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Imran Khan’s Balochistan Lies

By Malik Siraj Akbar

The Pakistan Tehreek-e-Insaf Chief Imran Khan’s recent remarks during his visit to India regarding the latter’s support for the uprising in Balochistan are not only regrettable but also totally misleading. Mr. Khan followed the oft-repeated propaganda manufactured by the Pakistani military establishment about the alleged Indian involvement in Balochistan without backing his allegations with any evidence. His statement is a clear diversion from the actual ground situation and an attempt to provide a cover-up to the atrocities of the Pakistani army and security forces against the Baloch people.

While the Pakistani rulers, both civilian and military, barely have reproduced any evidence of a foreign country’s involvement in Balochistan, the Baloch people, on the other hand, have hundreds of eyewitnesses to prove the involvement of the Pakistani troops and and intelligence agents in forced disappearance of Baloch people, military operations and the torture of young political activists. The Baloch version of the story has even been authenticated by the Pakistani Supreme Court and numerous international human rights organizations such as the Human Rights Watch and the Amnesty International.

It is true that the Baloch see ‘foreign involvement’ on their land but that ‘foreign’ force, according to the Baloch, is none other than the Pakistani army and the Frontier Corps, which almost entirely comprise of troopers from the Punjab and Khyber Pakhtunkhwa provinces. The Balochs want an immediate end to such ‘foreign involvement’ from their land they do not blame the United States, India or Afghanistan for the wounds inflicted upon them. If the Baloch consider the conflict absolutely homegrown and can also identify their ‘enemy’ within Pakistan, why should Mr. Khan feel the need to go to India to find the murderers of the Baloch people? We know that Balochistan’s culprits roam inside Pakistan, sometimes with uniforms and sometimes in plain clothes, with unquestionable impunity.

Considering Mr. Khan’s dramatic rise as the country’s third major political force during this year’s general elections, one expects him to at least demonstrate more maturity while speaking on critical issues like Balochistan that involve the lives of millions of people. He should craft his statements responsibly and accurately. It is unfortunate that Mr. Khan has has become sort of a spokesperson for the Pakistani military establishment on drones; an apologist for the Taliban and demagogue to promote hatred against the United States among an apolitical generation of young Pakistanis. He has to understand that Balochistan is a different place where the people would not easily subscribe to his demagogy and conspiracy theories. Balochistan may be the country’s least educated province but it is politically very conscious. It is this reason that Mr. Khan’s party failed to win even a single seat from Balochistan during the general elections of May. Maybe Mr. Khan is playing dirty politics on Balochistan to punish its people for not voting for his party.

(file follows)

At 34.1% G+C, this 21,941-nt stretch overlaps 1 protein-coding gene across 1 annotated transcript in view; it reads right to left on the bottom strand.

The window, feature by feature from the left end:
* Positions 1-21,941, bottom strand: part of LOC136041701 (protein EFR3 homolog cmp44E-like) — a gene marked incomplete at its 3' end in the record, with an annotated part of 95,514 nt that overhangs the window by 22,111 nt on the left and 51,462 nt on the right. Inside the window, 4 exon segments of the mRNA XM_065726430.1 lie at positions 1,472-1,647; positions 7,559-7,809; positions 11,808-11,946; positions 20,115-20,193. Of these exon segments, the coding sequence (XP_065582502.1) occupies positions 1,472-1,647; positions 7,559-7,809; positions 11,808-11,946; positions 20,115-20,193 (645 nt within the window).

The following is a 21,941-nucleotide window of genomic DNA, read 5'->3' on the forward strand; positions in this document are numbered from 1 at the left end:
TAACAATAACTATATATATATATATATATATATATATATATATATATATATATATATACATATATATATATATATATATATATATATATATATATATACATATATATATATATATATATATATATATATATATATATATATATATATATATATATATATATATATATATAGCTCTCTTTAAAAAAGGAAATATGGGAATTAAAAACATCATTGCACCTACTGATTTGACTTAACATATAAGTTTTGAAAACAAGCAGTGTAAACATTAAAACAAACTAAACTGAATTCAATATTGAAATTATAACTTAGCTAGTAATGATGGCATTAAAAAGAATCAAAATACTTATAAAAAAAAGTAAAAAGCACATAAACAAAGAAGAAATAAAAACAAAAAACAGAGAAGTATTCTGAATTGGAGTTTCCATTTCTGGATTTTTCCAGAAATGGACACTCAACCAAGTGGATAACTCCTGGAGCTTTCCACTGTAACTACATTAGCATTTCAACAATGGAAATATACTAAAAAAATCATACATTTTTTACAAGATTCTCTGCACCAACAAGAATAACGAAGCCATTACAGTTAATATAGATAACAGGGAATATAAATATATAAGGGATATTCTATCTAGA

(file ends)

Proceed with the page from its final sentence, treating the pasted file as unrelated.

Mr. Khan has remained absolutely indifferent to the plight of the Baloch people whereas he has emerged as a crusader against the drone strikes that have killed the top leadership of Al-Qaeda and the Pakistani Taliban. Instead of squandering his time in support of the Taliban, Mr. Khan should pick up holier causes such as Balochistan where excessive use of military force has jeopardized the integrity of the federation. If leaders like Mr. Khan lie about Balochistan, they will only deepen the crisis in Balochistan and give the Baloch separatists a reason to ask for separation.

As far as the Baloch position on the alleged Indian support is concerned, there is every reason to be disappointed with New Delhi for not even uttering a word in support of the Baloch people. Every single day, the Balochs are brutalized by the Pakistani military and the security forces for allegedly receiving funding from India. On its part, the Indian parliament, media and civil society have never passed a parliamentary resolution or issued a media statement to express support for the Baloch. As the world’ largest democracy, India has a moral obligation to stand with the people who believe in democracy, secularism and human rights in South Asia. Even Pakistan does a far better job than India when it comes to speaking up on the rights of the “oppressed Muslims” anywhere in the world starting from Palestinian to the Burmese Rohingya Muslims.

Balochistan is a homegrown issue but the Balochs do feel that the international community, including the United Nations, the United States, the European Union and India, have done nothing to help them during these hard times. Do the Balochs need international support? Yes, why not? Are they receiving any foreign assistance right now? No; only Iman Khan knows about it. Would they welcome foreign assistance if ever offered to them? Well, why shouldn’t they?

Editor-in-chief The Baloch Hal; Huffington Post writer; Former Hubert Humphrey Fellow; ex-Reagan Fascell Democracy Fellow at National Endowment for Democracy. Washington DC.

Faiz Baluch